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Research by Carlos Torelli finds certain types of power-holders may be more likely to ignore information that contradicts their internal desires and beliefs.
Arnold Schwarzenegger and the IMF's Dominique Strauss-Kahn are just the latest in a long line of celebrities and politicians who have found themselves in the news for behaving in morally reprehensible and self-destructive ways. While often dismissed as the result of some sense of entitlement, recent University of Minnesota research finds there is more to the story than meets the eye. So who are these power-holders who act against common norms and what makes them ignore obvious warnings about their actions? A U of M expert who can discuss power holders and moral behavior is Carlos Torelli, assistant professor of marketing, Carlson School of Management
According to Torelli and his new research, certain types of power-holders may be more likely to ignore information that contradicts their internal desires and beliefs, and hence, are less likely to see the warning signs that could prevent them from acting against common norms of public decorum.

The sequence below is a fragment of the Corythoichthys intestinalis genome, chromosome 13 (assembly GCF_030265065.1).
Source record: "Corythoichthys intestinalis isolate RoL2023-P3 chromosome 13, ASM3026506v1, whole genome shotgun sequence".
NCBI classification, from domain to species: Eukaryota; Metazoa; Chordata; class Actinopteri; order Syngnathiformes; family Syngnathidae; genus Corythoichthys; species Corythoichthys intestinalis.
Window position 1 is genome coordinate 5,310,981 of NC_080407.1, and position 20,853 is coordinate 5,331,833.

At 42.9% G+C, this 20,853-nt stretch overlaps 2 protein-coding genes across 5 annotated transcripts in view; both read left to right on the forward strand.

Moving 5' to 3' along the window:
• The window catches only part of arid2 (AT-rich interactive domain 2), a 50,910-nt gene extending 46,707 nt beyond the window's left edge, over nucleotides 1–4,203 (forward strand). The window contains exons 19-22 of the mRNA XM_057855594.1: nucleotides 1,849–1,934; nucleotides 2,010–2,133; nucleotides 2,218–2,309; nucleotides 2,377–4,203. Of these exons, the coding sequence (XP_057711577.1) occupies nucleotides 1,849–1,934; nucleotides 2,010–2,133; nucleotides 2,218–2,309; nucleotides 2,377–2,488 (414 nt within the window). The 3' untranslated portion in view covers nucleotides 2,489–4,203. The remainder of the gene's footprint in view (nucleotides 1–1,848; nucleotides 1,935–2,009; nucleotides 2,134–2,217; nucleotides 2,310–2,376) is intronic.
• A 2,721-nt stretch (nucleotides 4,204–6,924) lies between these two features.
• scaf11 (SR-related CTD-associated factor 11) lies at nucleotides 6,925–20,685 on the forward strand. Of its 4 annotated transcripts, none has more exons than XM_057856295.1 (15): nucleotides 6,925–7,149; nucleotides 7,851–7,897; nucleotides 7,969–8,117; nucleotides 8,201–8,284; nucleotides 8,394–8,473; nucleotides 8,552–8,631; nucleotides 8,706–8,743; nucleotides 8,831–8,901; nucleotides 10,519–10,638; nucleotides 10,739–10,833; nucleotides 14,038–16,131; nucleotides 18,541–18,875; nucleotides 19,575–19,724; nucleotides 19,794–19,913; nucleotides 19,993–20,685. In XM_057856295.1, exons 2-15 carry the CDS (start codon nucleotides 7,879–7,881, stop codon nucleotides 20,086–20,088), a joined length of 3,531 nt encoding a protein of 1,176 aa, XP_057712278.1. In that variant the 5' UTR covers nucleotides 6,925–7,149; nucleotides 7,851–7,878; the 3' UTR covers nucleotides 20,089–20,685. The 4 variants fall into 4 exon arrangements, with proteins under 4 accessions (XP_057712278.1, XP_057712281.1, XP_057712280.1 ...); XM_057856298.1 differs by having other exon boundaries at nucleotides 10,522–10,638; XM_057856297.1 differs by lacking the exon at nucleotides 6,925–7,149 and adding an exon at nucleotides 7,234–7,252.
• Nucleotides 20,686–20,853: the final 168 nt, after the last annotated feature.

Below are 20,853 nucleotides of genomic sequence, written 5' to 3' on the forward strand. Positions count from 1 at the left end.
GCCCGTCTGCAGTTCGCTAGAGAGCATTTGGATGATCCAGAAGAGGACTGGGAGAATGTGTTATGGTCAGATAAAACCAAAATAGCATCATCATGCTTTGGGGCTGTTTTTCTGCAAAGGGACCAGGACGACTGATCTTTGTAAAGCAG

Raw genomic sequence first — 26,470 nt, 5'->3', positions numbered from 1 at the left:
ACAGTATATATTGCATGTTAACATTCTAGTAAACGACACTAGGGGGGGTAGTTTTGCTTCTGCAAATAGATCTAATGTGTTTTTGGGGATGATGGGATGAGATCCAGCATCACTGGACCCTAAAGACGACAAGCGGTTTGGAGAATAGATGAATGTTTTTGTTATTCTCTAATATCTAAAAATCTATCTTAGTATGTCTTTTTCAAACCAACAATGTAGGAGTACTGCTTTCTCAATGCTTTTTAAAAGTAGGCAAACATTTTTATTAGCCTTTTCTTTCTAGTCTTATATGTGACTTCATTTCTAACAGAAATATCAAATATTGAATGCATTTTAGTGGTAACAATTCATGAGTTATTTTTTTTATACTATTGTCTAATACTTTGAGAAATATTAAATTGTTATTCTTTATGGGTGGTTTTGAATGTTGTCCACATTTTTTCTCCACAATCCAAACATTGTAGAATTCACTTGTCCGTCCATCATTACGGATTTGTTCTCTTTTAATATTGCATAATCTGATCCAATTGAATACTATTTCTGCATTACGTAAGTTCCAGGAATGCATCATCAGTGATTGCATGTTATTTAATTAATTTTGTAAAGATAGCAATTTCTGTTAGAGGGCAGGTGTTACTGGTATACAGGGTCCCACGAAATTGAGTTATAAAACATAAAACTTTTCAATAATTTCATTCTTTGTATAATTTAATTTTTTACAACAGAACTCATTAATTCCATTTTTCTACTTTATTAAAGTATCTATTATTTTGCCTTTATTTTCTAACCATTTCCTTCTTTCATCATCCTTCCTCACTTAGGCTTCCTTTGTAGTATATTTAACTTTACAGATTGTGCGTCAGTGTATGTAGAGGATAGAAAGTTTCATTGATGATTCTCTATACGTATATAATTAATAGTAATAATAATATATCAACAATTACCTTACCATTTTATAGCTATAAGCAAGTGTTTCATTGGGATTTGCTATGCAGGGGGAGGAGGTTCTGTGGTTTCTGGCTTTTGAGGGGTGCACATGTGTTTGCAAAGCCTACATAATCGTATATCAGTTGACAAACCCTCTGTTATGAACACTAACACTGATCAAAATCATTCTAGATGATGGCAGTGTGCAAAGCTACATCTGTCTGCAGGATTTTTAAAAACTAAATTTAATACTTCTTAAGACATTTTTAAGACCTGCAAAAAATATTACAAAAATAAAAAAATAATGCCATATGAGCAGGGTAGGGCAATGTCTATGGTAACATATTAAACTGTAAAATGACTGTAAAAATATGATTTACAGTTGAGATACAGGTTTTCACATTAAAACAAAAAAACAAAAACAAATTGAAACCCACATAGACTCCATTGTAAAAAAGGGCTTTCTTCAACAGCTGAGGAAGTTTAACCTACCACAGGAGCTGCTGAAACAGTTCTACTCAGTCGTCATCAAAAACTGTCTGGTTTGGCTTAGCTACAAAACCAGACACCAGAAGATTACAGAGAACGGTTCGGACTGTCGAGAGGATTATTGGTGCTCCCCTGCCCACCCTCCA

To interview Torelli regarding how different cultural values can lead to varying power concepts, contact Steve Rudolph at (612) 624-8770 or firstname.lastname@example.org; or Preston Smith at (612) 625-0552 or email@example.com.
About Carlos Torelli
Torelli applies his knowledge of cross-cultural psychology to identify the key cultural factors that drive consumers' reactions in a globalized economy and to uncover the underlying socio-cognitive processes for these reactions. Torelli's research specialties include global branding, the social psychology of power, cross-cultural consumer behavior, self-regulation and persuasion.
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